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History of Uluru National Park (Ayers Rock)



Europeans came to the western desert area of Australia in the 1870s. Uluru and Kata Tjuta were first mapped by Europeans during the expeditionary period made possible by the construction of the Overland Telegraph Line in 1872.



In separate expeditions, William Ernest Powell Giles and William Christie Gosse were the first European explorers to this area. In 1872 while exploring the area, Ernest Giles sighted Kata Tjuta from near Kings Canyon and called it Mount Olga, while the following year Gosse saw Uluru and named it Ayers Rock after Sir Henry Ayers, the Chief Secretary of South Australia. Further explorations followed with the aim of establishing the possibilities of the area for pastoralism.



In the late 19th century, pastoralists attempted to re-establish themselves in areas adjoining the South-Western/Petermann Reserve and interaction between Anangu and white people became more frequent and more violent. Due to the effects of grazing and droughts, bush food stores were depleted. Competition for these resources created conflict between pastoralists and Anangu. As a result police patrols became more frequent. Archaeological findings to the east and west indicate that humans settled in the area more than 10,000 years ago. Europeans arrived in the Australian Western Desert in the 1870s. Uluru and Kata Tjuta were first mapped by Europeans in 1872 during the expeditionary period made possible by the construction of the Australian Overland Telegraph Line. In separate expeditions, Ernest Giles and William Gosse were the first European explorers to this area.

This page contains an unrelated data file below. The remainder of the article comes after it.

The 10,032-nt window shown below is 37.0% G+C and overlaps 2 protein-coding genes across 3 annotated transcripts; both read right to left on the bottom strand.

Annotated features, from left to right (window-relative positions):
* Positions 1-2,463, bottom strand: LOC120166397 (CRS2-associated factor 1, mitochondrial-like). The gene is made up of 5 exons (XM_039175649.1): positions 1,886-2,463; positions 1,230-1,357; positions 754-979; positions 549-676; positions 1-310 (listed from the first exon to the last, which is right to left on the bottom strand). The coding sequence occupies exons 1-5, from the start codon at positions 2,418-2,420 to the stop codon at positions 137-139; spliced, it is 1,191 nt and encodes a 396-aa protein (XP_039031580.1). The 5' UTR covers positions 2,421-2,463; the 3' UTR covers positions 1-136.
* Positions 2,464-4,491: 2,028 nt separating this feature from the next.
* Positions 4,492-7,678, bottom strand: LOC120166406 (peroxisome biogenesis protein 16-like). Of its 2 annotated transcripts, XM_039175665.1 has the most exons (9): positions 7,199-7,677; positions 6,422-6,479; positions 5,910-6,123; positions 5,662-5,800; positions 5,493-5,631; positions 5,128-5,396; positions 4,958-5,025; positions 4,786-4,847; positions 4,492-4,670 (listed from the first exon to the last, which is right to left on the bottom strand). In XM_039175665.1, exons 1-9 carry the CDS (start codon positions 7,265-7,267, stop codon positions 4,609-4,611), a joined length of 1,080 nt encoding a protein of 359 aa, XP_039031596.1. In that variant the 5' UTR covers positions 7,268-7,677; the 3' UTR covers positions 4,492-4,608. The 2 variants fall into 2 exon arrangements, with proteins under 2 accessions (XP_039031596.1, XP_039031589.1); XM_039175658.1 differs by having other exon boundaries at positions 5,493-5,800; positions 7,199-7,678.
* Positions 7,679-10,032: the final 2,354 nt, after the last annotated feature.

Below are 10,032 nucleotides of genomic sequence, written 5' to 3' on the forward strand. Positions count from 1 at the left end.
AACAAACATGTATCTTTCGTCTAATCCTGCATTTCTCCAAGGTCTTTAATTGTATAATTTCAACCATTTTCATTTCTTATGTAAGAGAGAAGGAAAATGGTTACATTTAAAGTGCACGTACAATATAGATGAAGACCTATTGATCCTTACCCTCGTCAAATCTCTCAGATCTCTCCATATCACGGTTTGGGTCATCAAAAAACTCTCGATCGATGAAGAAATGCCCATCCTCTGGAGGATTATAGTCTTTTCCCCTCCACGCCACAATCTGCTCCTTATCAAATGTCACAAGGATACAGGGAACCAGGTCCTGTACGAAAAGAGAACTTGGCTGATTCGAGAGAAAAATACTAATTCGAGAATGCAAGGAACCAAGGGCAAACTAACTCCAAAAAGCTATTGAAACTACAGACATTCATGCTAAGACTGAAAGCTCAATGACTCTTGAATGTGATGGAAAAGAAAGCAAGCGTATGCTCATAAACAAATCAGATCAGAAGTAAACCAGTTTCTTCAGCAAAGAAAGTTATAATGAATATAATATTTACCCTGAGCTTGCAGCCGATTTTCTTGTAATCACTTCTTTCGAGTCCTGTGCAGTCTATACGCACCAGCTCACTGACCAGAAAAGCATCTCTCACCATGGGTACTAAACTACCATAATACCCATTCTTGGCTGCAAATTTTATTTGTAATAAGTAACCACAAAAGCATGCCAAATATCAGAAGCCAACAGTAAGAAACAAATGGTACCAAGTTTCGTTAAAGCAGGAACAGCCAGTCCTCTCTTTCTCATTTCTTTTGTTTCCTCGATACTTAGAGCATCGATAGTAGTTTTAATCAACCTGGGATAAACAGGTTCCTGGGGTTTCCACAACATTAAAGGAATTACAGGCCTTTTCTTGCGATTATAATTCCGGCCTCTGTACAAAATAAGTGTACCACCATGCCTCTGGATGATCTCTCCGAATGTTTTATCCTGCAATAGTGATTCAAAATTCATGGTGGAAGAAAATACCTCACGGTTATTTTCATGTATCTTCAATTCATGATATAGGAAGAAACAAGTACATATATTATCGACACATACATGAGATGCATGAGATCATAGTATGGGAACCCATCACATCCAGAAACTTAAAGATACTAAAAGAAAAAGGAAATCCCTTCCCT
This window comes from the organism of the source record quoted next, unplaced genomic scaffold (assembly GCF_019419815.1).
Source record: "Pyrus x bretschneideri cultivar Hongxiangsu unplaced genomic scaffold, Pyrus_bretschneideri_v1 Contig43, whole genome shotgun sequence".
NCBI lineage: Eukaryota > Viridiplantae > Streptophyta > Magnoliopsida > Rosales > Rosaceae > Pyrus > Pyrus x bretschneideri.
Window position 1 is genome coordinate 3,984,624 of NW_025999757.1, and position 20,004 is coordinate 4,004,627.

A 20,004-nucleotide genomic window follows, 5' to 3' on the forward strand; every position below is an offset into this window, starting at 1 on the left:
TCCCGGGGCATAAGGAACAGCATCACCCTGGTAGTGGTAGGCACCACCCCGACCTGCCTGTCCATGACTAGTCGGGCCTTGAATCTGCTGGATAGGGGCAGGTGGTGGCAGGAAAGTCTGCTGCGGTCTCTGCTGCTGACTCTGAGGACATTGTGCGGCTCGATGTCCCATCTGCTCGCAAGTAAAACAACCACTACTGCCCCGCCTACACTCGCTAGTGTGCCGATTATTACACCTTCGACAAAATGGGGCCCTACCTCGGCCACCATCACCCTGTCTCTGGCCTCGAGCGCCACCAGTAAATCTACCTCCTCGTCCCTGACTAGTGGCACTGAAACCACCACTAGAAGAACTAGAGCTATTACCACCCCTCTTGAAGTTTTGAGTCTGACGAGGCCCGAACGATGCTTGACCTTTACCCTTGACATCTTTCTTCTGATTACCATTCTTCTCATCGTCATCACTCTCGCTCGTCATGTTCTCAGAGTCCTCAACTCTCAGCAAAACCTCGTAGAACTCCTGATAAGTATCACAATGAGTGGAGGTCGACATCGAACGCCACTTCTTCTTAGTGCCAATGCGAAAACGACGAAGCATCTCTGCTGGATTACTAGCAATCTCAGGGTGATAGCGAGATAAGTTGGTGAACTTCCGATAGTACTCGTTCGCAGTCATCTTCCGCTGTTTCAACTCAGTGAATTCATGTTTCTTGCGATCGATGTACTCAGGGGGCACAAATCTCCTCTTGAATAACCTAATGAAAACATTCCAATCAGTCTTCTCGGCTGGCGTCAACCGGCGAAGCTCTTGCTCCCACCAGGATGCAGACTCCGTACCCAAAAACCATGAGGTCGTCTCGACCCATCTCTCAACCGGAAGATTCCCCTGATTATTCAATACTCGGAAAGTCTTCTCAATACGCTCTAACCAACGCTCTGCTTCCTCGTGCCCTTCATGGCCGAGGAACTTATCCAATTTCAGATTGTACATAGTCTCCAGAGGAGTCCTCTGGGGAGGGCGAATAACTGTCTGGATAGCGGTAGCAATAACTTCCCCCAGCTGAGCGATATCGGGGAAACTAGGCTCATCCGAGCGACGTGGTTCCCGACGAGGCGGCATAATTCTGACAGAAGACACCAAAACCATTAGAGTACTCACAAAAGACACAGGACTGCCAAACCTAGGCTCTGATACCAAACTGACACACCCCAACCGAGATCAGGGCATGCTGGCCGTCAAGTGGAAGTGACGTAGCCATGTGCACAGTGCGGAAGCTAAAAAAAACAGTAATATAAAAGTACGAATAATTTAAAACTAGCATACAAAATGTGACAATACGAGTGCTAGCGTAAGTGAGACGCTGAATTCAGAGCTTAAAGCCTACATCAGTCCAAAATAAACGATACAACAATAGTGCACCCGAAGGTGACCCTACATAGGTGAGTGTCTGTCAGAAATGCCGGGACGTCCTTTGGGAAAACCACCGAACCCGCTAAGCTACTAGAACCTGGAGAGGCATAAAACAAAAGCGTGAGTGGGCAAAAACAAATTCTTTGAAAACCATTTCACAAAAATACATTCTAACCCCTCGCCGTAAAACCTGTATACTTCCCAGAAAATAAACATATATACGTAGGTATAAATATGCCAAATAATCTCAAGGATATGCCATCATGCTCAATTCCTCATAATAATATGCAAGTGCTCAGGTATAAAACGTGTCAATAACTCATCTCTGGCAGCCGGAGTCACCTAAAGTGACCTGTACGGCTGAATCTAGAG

While exploring the area in 1872, Giles sighted Kata Tjuta from a location near Kings Canyon and called it Mount Olga, while the following year Gosse observed Uluru and named it Ayers Rock, in honour of the Chief Secretary of South Australia, Sir Henry Ayers. Further explorations followed with the aim of establishing the possibilities of the area for pastoralism. In the late
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